Future research should be addressed to expand and complete this work in two different directions. On the one hand, the consideration of countries' populations in the computation of the multidimensional inequality measures will allow investigate the evolution of inequality from a more realistic point of view which, undoubtedly, will be a valuable tool for implementing policies to reduce the disparities in this region. This ambitious challenge will involve the reformulation of the methodology proposed by Maasoumi (1986).
On the other hand, given the wide variety of countries with different characteristics and similar human development levels, one-size-fits-all strategy is unlikely to be successful in decreasing the inequality in Latin America. In this sense, a polarization analysis from this same multidimensional perspective will identify the emergence of poles in the distribution of wellbeing.
The authors thank the Ministerio de Economia y Competitividad (Project EC0201 3-48326-C2-2-P) and the Ministerio de Educacion, Cultura y Deporte (FPU 1 3/02155) for the partial support of this work.
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(1) The division of the territory has been made based on the composition of the macro geographical regions created by the United Nations Statistics.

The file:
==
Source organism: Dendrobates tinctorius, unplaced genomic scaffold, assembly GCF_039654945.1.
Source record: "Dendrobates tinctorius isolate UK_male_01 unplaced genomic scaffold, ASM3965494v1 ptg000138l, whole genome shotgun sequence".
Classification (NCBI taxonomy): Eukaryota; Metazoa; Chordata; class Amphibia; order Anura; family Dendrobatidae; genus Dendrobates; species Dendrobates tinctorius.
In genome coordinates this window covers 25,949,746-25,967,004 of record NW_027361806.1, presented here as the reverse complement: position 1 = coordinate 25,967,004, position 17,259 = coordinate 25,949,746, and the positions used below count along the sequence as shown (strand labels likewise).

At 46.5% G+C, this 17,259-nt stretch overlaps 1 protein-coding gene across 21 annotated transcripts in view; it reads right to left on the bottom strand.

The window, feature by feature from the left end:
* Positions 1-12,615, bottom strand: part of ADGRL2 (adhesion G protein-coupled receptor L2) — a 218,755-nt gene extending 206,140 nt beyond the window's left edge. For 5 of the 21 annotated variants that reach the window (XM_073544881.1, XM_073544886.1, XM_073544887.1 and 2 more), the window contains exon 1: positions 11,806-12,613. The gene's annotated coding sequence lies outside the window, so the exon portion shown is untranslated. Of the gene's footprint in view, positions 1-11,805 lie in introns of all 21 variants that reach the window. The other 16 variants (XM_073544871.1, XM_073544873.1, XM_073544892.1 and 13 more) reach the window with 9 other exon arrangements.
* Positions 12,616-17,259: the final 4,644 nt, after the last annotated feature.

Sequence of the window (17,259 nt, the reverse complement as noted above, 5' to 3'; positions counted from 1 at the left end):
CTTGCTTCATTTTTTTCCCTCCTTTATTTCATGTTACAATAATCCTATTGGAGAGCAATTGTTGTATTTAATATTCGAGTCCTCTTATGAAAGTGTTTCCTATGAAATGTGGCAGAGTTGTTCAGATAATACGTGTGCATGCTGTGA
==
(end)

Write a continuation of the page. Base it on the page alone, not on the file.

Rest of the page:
(2) According to the distinction made by Milanovic (2005) between the different concepts of inequality, in this paper we analyse the inequality between Latin American countries, considering each country as a unit regardless of its population.
(3) These values reflect the unweighted average of the Cini coefficients available for each country in the study period.
(4) According to other studies, we consider the concepts of development, human development, wellbeing and welfare as synonyms (McCuillivray and Pillarisetti, 2004; Decancq et al, 2009 and McGuillivray and Markova, 2010).
(5) For a wide review of the criticisms of the HDI see Dominguez et al. (2011).
(6) 2014 is the last year for which the UNDP provides information on the variables under study.